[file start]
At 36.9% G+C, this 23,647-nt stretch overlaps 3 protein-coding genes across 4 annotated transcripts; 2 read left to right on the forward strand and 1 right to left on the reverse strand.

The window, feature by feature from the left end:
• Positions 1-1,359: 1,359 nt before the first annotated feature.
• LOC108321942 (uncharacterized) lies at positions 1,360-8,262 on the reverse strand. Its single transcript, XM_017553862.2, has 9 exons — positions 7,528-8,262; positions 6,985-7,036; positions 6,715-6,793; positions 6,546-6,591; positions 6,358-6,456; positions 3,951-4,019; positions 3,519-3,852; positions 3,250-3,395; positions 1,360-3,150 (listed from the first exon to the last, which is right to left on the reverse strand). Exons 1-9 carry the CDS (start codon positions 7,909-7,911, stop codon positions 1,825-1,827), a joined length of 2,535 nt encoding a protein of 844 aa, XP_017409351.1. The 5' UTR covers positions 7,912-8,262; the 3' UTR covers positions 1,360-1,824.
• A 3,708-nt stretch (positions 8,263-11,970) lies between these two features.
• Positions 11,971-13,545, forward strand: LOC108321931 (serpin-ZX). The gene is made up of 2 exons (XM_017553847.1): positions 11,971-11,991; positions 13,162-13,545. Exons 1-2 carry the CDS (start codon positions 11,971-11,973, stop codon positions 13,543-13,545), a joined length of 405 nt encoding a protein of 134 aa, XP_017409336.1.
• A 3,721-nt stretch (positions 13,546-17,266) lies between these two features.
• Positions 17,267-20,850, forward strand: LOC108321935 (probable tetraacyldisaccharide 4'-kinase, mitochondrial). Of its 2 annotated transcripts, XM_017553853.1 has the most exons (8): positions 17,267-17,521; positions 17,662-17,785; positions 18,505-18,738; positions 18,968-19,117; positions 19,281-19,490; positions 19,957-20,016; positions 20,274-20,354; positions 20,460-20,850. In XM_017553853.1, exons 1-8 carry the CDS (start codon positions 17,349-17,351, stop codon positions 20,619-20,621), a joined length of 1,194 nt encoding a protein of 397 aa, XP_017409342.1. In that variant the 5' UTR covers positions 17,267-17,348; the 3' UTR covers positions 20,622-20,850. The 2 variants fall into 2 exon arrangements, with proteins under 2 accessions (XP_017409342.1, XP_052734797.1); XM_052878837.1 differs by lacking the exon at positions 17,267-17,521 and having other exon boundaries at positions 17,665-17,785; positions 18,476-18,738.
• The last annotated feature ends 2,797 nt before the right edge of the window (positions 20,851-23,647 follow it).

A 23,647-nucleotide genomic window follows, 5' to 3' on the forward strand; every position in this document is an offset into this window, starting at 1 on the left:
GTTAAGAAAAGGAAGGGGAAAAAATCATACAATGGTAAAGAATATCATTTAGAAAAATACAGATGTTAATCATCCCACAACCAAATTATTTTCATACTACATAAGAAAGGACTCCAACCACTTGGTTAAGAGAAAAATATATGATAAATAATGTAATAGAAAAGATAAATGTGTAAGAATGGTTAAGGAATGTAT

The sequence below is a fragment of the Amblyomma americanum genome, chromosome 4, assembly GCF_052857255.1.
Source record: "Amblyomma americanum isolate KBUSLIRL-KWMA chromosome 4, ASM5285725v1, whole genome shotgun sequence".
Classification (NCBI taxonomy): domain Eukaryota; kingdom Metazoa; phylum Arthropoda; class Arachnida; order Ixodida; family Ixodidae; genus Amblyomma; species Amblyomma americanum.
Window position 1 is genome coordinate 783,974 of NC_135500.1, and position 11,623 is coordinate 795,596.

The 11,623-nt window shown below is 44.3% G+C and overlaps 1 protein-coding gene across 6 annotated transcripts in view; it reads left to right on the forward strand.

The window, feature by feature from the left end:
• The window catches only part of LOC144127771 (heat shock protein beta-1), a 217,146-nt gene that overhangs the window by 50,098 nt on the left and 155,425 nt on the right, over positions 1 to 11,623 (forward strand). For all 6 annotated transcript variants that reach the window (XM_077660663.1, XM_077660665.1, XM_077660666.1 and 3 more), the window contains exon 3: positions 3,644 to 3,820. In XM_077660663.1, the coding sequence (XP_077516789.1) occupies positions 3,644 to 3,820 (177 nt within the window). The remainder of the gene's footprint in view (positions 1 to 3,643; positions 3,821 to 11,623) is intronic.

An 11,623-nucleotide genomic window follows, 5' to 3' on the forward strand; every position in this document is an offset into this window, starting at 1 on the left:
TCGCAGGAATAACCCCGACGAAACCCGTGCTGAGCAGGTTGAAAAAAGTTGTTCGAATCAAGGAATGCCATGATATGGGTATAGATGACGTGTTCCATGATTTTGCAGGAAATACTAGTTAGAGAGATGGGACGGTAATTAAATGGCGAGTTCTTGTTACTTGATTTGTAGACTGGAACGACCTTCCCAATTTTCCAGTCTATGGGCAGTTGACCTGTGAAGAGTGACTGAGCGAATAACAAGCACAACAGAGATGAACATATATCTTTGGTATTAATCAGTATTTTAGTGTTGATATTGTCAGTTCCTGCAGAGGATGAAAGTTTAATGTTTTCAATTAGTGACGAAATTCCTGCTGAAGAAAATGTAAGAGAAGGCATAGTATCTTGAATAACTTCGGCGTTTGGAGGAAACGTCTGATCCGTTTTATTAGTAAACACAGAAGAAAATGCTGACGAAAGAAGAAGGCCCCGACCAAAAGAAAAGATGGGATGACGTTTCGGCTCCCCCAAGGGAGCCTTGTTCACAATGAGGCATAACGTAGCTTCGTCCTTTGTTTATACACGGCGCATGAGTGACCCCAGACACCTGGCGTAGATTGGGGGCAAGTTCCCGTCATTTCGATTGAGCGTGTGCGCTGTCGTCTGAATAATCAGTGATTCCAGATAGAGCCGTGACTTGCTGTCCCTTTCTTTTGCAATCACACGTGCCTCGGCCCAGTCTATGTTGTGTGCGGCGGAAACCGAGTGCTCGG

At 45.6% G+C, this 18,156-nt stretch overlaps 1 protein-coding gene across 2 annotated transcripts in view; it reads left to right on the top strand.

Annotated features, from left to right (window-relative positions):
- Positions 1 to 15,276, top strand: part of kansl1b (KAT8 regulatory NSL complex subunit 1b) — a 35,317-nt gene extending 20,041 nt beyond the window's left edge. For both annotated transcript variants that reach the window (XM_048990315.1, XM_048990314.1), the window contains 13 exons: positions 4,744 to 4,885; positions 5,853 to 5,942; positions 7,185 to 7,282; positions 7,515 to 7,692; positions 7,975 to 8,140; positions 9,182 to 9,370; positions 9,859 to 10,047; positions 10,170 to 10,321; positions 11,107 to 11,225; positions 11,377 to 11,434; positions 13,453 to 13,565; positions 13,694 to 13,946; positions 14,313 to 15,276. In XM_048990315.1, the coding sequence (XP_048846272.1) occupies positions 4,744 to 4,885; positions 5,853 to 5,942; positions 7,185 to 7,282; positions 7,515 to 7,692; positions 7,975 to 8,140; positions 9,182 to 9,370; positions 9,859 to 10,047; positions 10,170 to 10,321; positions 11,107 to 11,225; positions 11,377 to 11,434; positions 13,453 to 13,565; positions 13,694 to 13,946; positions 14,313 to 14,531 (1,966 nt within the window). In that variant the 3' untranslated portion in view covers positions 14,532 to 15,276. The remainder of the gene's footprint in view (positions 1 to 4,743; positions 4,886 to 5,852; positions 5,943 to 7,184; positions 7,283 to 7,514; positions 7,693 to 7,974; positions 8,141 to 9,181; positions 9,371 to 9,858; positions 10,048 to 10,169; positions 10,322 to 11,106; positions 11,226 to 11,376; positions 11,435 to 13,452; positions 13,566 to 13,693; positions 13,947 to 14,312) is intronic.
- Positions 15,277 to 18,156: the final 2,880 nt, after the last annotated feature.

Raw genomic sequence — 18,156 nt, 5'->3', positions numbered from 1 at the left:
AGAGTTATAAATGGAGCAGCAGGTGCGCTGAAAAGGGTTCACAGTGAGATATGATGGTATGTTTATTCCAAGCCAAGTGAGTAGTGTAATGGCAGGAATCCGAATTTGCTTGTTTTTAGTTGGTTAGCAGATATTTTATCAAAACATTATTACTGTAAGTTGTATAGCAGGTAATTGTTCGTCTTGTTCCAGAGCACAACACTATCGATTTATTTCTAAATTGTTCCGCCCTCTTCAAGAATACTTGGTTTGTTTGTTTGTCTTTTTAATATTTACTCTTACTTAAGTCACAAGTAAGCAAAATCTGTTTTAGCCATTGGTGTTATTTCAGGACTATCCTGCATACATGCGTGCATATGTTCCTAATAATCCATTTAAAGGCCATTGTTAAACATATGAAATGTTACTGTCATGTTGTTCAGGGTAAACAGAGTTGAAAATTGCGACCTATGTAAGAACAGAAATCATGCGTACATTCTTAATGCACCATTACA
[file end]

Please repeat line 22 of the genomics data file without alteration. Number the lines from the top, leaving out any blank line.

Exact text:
Annotated features, from left to right (window-relative positions):